By Sarah Kahl
As economists predicted, on June 13, the Federal Reserve raised its benchmark interest rate, the federal funds rate, to 2 percent. Chances are good we will see additional increases this year.
These rate hikes typically correspond to an increase in short-term Treasury yields. The Fed has signaled optimism about the state of the economy, so we’re also likely to see increases in interest rates for longer-term lending.
Why should estate planners care about higher interest rates? Because these short-term and long-term rate increases mean that the interest rates published by the Internal Revenue Service will also rise. Those published rates are a significant factor in the success of many estate planning techniques.
Around the 20th of each month, the IRS publishes the Applicable Federal Rate. There are short-term, mid-term, and long-term AFRs, each tracking different yields on outstanding marketable obligations of the United States for different terms. The publication also includes a rate known as the Section 7520 Rate, which is 120 percent of the mid-term AFR, rounded to the closest 0.2 percent.
Estate planners have to pay attention to the AFR and the Section 7520 Rate because many restrictions on wealth-shifting are based on these rates. For example, if a client lends money to a child without charging interest at AFR, then interest will be imputed, and there can be gift and income tax consequences. The good news when interest rates are low is that the interest the child must be charged is minimal.
When interest rates are on the way up, it’s a good idea to lock in today’s interest rates on family loans. The way to lock in today’s rate is to use a term loan, which is payable as of a set date, rather than a demand loan, which is payable whenever the lender requests. If you have older family loans outstanding, it may make sense to refinance them before interest rates rise any further. When refinancing, it’s also a good idea to consider the commercial reasonableness of the exchange in notes and consider offering the lender something in exchange for the lower rate, such as a principal payment or additional security.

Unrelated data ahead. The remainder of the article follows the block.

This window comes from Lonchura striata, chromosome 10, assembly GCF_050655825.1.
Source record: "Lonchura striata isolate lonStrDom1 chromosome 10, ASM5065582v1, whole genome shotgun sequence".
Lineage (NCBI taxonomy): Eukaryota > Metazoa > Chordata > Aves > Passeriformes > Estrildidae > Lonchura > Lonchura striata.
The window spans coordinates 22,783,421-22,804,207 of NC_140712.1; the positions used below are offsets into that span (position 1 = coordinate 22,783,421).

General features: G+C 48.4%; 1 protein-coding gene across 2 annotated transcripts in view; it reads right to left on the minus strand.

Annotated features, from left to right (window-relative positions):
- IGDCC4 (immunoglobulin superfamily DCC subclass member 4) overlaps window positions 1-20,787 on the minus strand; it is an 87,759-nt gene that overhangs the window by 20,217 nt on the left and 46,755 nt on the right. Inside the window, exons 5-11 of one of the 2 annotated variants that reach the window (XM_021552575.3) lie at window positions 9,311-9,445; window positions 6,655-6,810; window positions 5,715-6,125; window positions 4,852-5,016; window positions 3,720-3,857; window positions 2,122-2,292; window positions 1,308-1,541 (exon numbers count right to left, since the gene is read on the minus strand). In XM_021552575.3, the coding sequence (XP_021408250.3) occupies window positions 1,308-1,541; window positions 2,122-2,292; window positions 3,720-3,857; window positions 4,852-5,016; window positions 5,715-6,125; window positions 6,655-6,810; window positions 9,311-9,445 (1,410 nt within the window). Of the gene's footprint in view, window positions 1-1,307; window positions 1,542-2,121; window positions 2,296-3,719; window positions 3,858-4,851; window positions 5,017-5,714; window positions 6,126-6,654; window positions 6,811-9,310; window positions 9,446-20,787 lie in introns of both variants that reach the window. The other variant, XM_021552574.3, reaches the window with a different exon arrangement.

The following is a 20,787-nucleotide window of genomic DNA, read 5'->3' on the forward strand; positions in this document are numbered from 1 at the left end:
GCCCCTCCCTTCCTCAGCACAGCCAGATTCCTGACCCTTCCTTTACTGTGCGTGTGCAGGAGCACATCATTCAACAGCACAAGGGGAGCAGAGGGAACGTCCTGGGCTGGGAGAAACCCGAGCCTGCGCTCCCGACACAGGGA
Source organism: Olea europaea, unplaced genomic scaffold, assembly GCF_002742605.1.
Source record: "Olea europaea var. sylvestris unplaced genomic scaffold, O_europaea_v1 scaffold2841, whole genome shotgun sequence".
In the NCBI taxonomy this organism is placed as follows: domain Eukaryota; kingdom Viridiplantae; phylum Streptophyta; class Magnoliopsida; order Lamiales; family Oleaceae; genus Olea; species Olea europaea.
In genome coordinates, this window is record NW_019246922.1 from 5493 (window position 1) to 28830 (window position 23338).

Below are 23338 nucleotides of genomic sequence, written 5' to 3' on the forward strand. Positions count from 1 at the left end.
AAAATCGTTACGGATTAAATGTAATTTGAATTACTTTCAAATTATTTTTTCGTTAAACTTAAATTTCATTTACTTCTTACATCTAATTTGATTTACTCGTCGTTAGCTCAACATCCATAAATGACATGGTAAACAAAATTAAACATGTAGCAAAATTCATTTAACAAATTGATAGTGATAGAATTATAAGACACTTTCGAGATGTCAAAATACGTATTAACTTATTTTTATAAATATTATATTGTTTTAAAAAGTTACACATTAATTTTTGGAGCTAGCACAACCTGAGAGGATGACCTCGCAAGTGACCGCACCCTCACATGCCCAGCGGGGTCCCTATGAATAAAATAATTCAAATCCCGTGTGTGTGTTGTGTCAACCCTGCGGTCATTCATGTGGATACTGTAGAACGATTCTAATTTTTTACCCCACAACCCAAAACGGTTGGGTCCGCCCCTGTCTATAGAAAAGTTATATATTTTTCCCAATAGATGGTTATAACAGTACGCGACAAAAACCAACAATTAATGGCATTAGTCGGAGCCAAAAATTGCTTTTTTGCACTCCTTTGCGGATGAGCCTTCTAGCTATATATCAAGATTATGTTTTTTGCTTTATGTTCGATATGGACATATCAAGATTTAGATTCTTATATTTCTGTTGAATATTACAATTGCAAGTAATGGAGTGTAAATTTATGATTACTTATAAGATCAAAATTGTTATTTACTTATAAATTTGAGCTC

Interest rates also have an impact on the value of annuities and income interests for gift tax purposes in estate planning transactions. When the Section 7520 Rate goes up, the value of an income interest also goes up, but the value of an annuity goes down. Therefore, the value of an income interest is likely to be higher in the near future and the value of an annuity is likely to be lower.
There are two common estate planning techniques that illustrate this point. The first is a grantor retained annuity trust known as GRAT, which works better when interest rates are low. The second is a qualified personal residence trust known as QPRT, which works better when interest rates are high.
A GRAT is a gifting technique that involves the transfer of property to a trust. The grantor of the trust retains an annuity payment for a certain term of years, and, after the end of the term, the balance in the trust belongs to the gift recipient. The value of the gift is equal to the value of the property transferred, reduced by the value of the grantor’s retained annuity. Typically, the GRAT is structured so that the value of the annuity is almost as high as the value of the property transferred, so that the gift is nominal. When interest rates are lower, the value of the annuity is higher. Therefore, a smaller annuity is necessary to generate a nominal gift, and more property can be transferred to the gift recipient when interest rates are low.
In contrast, a QPRT is also a gifting technique where, instead of a retained annuity, there is a retained income interest. In a QPRT, the grantor transfers a residence but retains the right to live in the residence for a specified term of years. Sometimes the property also reverts to the grantor’s estate if the grantor dies during that term. At the end of the term, the residence belongs to the gift recipients. When the Section 7520 Rate is higher, the value of the retained use, which is the equivalent of an income interest, is also higher. Therefore, the gift portion of the transfer will be lower when interest rates are high.
As interest rates rise, think about locking in interest rates for existing family loans, and set up GRATs sooner rather than later. And take a fresh look at QPRTs, which will be more attractive as rates rise.
Sarah Kahl is Counsel in Venable LLP’s Tax and Wealth Planning Group. For more information, visit www.Venable.com.